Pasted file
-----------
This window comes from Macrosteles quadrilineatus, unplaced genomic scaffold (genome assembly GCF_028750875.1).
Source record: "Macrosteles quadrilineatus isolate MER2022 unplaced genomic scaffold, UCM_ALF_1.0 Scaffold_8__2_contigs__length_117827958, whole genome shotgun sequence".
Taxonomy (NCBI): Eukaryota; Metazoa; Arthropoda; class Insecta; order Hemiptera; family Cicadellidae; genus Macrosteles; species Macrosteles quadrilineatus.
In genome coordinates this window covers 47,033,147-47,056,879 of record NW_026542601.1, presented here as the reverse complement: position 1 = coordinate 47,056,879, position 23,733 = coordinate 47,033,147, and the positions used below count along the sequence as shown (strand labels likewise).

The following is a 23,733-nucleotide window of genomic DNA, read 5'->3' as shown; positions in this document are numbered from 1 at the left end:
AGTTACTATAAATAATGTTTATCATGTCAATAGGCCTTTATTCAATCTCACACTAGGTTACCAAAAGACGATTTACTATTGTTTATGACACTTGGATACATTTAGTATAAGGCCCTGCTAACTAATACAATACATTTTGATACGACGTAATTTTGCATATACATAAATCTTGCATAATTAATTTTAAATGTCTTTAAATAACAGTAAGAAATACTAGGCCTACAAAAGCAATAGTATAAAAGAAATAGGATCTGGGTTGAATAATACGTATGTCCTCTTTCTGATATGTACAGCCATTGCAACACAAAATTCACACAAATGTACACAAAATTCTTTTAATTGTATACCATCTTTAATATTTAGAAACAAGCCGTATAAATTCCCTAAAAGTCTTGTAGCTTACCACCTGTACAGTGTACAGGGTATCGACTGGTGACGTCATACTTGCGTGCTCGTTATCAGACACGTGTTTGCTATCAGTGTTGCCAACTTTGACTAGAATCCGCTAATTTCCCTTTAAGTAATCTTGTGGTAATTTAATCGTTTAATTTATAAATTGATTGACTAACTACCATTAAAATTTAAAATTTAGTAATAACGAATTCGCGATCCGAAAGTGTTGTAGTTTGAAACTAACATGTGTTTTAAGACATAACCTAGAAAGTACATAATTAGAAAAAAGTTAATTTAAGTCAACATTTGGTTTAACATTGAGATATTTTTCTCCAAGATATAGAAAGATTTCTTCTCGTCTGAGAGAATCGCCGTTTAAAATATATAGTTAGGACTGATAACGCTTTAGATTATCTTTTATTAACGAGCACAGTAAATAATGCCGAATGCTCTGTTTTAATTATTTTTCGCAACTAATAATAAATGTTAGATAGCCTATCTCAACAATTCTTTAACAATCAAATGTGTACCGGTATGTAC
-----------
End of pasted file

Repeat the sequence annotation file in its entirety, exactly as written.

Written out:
This window comes from Macrosteles quadrilineatus, unplaced genomic scaffold (genome assembly GCF_028750875.1).
Source record: "Macrosteles quadrilineatus isolate MER2022 unplaced genomic scaffold, UCM_ALF_1.0 Scaffold_8__2_contigs__length_117827958, whole genome shotgun sequence".
Taxonomy (NCBI): Eukaryota; Metazoa; Arthropoda; class Insecta; order Hemiptera; family Cicadellidae; genus Macrosteles; species Macrosteles quadrilineatus.
In genome coordinates this window covers 47,033,147-47,056,879 of record NW_026542601.1, presented here as the reverse complement: position 1 = coordinate 47,056,879, position 23,733 = coordinate 47,033,147, and the positions used below count along the sequence as shown (strand labels likewise).

The following is a 23,733-nucleotide window of genomic DNA, read 5'->3' as shown; positions in this document are numbered from 1 at the left end:
AGTTACTATAAATAATGTTTATCATGTCAATAGGCCTTTATTCAATCTCACACTAGGTTACCAAAAGACGATTTACTATTGTTTATGACACTTGGATACATTTAGTATAAGGCCCTGCTAACTAATACAATACATTTTGATACGACGTAATTTTGCATATACATAAATCTTGCATAATTAATTTTAAATGTCTTTAAATAACAGTAAGAAATACTAGGCCTACAAAAGCAATAGTATAAAAGAAATAGGATCTGGGTTGAATAATACGTATGTCCTCTTTCTGATATGTACAGCCATTGCAACACAAAATTCACACAAATGTACACAAAATTCTTTTAATTGTATACCATCTTTAATATTTAGAAACAAGCCGTATAAATTCCCTAAAAGTCTTGTAGCTTACCACCTGTACAGTGTACAGGGTATCGACTGGTGACGTCATACTTGCGTGCTCGTTATCAGACACGTGTTTGCTATCAGTGTTGCCAACTTTGACTAGAATCCGCTAATTTCCCTTTAAGTAATCTTGTGGTAATTTAATCGTTTAATTTATAAATTGATTGACTAACTACCATTAAAATTTAAAATTTAGTAATAACGAATTCGCGATCCGAAAGTGTTGTAGTTTGAAACTAACATGTGTTTTAAGACATAACCTAGAAAGTACATAATTAGAAAAAAGTTAATTTAAGTCAACATTTGGTTTAACATTGAGATATTTTTCTCCAAGATATAGAAAGATTTCTTCTCGTCTGAGAGAATCGCCGTTTAAAATATATAGTTAGGACTGATAACGCTTTAGATTATCTTTTATTAACGAGCACAGTAAATAATGCCGAATGCTCTGTTTTAATTATTTTTCGCAACTAATAATAAATGTTAGATAGCCTATCTCAACAATTCTTTAACAATCAAATGTGTACCGGTATGTAC